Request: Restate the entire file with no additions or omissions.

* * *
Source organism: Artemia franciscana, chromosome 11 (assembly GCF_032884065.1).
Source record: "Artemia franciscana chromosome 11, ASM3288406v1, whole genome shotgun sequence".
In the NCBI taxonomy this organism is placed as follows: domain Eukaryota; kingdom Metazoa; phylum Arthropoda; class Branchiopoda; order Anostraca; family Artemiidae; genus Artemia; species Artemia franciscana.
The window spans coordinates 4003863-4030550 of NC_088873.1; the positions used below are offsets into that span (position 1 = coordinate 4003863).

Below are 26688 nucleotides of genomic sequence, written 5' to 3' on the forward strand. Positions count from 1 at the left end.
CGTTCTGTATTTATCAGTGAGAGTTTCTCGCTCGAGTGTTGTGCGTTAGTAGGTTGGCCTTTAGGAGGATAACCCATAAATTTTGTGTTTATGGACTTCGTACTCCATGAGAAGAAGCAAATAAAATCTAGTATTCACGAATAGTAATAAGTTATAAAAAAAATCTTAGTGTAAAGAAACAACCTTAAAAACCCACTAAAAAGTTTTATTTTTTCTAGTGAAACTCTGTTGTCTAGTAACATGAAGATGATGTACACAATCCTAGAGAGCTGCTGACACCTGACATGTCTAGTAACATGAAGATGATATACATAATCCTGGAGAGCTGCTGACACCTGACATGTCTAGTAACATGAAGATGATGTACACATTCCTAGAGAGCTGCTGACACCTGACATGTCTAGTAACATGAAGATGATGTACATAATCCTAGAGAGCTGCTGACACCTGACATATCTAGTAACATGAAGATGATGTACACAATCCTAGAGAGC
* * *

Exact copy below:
Source organism: Artemia franciscana, chromosome 11 (assembly GCF_032884065.1).
Source record: "Artemia franciscana chromosome 11, ASM3288406v1, whole genome shotgun sequence".
In the NCBI taxonomy this organism is placed as follows: domain Eukaryota; kingdom Metazoa; phylum Arthropoda; class Branchiopoda; order Anostraca; family Artemiidae; genus Artemia; species Artemia franciscana.
The window spans coordinates 4003863-4030550 of NC_088873.1; the positions used below are offsets into that span (position 1 = coordinate 4003863).

Below are 26688 nucleotides of genomic sequence, written 5' to 3' on the forward strand. Positions count from 1 at the left end.
CGTTCTGTATTTATCAGTGAGAGTTTCTCGCTCGAGTGTTGTGCGTTAGTAGGTTGGCCTTTAGGAGGATAACCCATAAATTTTGTGTTTATGGACTTCGTACTCCATGAGAAGAAGCAAATAAAATCTAGTATTCACGAATAGTAATAAGTTATAAAAAAAATCTTAGTGTAAAGAAACAACCTTAAAAACCCACTAAAAAGTTTTATTTTTTCTAGTGAAACTCTGTTGTCTAGTAACATGAAGATGATGTACACAATCCTAGAGAGCTGCTGACACCTGACATGTCTAGTAACATGAAGATGATATACATAATCCTGGAGAGCTGCTGACACCTGACATGTCTAGTAACATGAAGATGATGTACACATTCCTAGAGAGCTGCTGACACCTGACATGTCTAGTAACATGAAGATGATGTACATAATCCTAGAGAGCTGCTGACACCTGACATATCTAGTAACATGAAGATGATGTACACAATCCTAGAGAGC